Temperature Regulation

This is why I'm hot.


The temperature regulator enables us to programmatically change the temperature of our griddle, reducing the need for human input in our system. The unit consists of a servo motor attached to the temperature controller that came with the Presto Cool Touch Griddle we purchased.

The Temperature Control Unit

The temperature control unit uses a simple mechanism to perform the seemingly complex task of maintaining the temperature of the griddle. In an early sprint, we decided to take the controller apart in order to discover how it functions. This is what we found:

The power lines come in from the right and are attached to connectors that connect with power leads on the griddle. However, in order for current to flow to the far connector, the contacts between the two bronze-colored plates in the center of the controller must be touching. This mechanism is what controls the temperature. The lower plate is made of two layers, each consisting of a different metal. When this plate is heated, the layers expand at differing rates, which causes the plate to bend in one direction.

As the temperature of the griddle increases, the plate bends more, and eventually, the contact is broken and the griddle is no longer powered. When the temperature of the griddle decreases enough, the contact will be made again and power will be provided. The function of the knob is to change the position of the top plate, which dictates how far the lower plate must bend to break the contact.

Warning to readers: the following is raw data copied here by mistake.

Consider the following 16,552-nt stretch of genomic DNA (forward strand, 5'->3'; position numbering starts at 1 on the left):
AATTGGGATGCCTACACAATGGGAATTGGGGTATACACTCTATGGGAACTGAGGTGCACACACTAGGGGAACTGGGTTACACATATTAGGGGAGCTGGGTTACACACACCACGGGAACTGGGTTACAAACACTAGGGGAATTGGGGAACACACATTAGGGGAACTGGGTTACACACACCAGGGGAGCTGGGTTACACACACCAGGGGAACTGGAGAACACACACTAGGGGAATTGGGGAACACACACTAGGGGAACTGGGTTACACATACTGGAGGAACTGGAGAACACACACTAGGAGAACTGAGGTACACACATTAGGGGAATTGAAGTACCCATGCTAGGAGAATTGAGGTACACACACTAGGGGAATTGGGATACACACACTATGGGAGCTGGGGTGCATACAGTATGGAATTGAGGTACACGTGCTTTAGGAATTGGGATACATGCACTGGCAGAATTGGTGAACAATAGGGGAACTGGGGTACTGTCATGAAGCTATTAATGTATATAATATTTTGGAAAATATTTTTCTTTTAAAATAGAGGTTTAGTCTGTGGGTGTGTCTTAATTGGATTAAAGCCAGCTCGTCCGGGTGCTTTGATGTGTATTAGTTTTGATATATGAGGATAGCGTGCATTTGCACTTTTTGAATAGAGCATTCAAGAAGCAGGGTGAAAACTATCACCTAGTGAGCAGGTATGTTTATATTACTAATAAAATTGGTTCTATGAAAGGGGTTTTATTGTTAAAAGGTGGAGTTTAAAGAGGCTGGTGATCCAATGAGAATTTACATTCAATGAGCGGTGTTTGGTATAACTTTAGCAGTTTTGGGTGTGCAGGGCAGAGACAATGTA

The Servo

After we decoded how the temperature controller worked, we decided that the best way to mechanically change the temperature would be with a servo motor. However, the knob of the temperature controller spins nearly 360 degrees, while normal servos only spin 180 degrees. For this reason, it was necessary to fasten gears to both the servo horn (43T) and the knob of the temperature controller (22T). To maintain contact between the two gears, we designed a simple U bracket that holds the servo in an inverted position above the controller. This bracket was 3D printed and secured using hot glue.